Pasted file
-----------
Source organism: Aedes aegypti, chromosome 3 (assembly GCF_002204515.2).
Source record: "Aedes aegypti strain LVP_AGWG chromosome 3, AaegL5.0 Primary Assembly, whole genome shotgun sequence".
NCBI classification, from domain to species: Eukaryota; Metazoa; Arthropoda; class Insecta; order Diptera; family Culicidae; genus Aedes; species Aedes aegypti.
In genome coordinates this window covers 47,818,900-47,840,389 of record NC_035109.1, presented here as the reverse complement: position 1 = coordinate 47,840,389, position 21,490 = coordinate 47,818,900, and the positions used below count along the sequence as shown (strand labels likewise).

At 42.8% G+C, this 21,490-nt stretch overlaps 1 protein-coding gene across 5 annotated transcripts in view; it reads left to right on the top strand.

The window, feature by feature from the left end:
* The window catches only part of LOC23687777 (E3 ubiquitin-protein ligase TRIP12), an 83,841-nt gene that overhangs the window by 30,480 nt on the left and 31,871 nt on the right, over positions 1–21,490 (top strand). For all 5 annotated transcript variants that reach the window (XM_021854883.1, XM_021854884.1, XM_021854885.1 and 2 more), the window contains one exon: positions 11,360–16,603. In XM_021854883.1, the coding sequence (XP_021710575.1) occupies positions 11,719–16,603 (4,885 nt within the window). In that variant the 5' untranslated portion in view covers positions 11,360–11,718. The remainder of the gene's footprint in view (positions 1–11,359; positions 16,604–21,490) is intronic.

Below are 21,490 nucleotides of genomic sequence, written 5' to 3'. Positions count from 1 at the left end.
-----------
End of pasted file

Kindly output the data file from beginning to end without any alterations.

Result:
Source organism: Aedes aegypti, chromosome 3 (assembly GCF_002204515.2).
Source record: "Aedes aegypti strain LVP_AGWG chromosome 3, AaegL5.0 Primary Assembly, whole genome shotgun sequence".
NCBI classification, from domain to species: Eukaryota; Metazoa; Arthropoda; class Insecta; order Diptera; family Culicidae; genus Aedes; species Aedes aegypti.
In genome coordinates this window covers 47,818,900-47,840,389 of record NC_035109.1, presented here as the reverse complement: position 1 = coordinate 47,840,389, position 21,490 = coordinate 47,818,900, and the positions used below count along the sequence as shown (strand labels likewise).

At 42.8% G+C, this 21,490-nt stretch overlaps 1 protein-coding gene across 5 annotated transcripts in view; it reads left to right on the top strand.

The window, feature by feature from the left end:
* The window catches only part of LOC23687777 (E3 ubiquitin-protein ligase TRIP12), an 83,841-nt gene that overhangs the window by 30,480 nt on the left and 31,871 nt on the right, over positions 1–21,490 (top strand). For all 5 annotated transcript variants that reach the window (XM_021854883.1, XM_021854884.1, XM_021854885.1 and 2 more), the window contains one exon: positions 11,360–16,603. In XM_021854883.1, the coding sequence (XP_021710575.1) occupies positions 11,719–16,603 (4,885 nt within the window). In that variant the 5' untranslated portion in view covers positions 11,360–11,718. The remainder of the gene's footprint in view (positions 1–11,359; positions 16,604–21,490) is intronic.

Below are 21,490 nucleotides of genomic sequence, written 5' to 3'. Positions count from 1 at the left end.